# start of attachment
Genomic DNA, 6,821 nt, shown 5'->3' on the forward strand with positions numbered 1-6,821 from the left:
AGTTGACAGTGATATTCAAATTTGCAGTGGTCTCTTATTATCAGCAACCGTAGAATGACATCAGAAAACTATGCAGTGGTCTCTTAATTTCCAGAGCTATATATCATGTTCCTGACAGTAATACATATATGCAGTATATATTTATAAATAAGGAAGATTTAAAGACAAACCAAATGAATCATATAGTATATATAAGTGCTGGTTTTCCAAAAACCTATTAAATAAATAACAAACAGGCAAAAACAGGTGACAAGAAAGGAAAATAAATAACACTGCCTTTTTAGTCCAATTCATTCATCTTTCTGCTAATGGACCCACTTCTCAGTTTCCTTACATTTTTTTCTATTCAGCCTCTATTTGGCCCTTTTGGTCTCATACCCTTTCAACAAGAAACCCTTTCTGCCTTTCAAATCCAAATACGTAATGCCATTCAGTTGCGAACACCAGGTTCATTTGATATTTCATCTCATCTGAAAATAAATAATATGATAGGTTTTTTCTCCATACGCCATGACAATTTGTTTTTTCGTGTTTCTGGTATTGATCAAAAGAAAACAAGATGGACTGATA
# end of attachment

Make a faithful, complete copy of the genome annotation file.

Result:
Genomic DNA, 6,821 nt, shown 5'->3' on the forward strand with positions numbered 1-6,821 from the left:
AGTTGACAGTGATATTCAAATTTGCAGTGGTCTCTTATTATCAGCAACCGTAGAATGACATCAGAAAACTATGCAGTGGTCTCTTAATTTCCAGAGCTATATATCATGTTCCTGACAGTAATACATATATGCAGTATATATTTATAAATAAGGAAGATTTAAAGACAAACCAAATGAATCATATAGTATATATAAGTGCTGGTTTTCCAAAAACCTATTAAATAAATAACAAACAGGCAAAAACAGGTGACAAGAAAGGAAAATAAATAACACTGCCTTTTTAGTCCAATTCATTCATCTTTCTGCTAATGGACCCACTTCTCAGTTTCCTTACATTTTTTTCTATTCAGCCTCTATTTGGCCCTTTTGGTCTCATACCCTTTCAACAAGAAACCCTTTCTGCCTTTCAAATCCAAATACGTAATGCCATTCAGTTGCGAACACCAGGTTCATTTGATATTTCATCTCATCTGAAAATAAATAATATGATAGGTTTTTTCTCCATACGCCATGACAATTTGTTTTTTCGTGTTTCTGGTATTGATCAAAAGAAAACAAGATGGACTGATA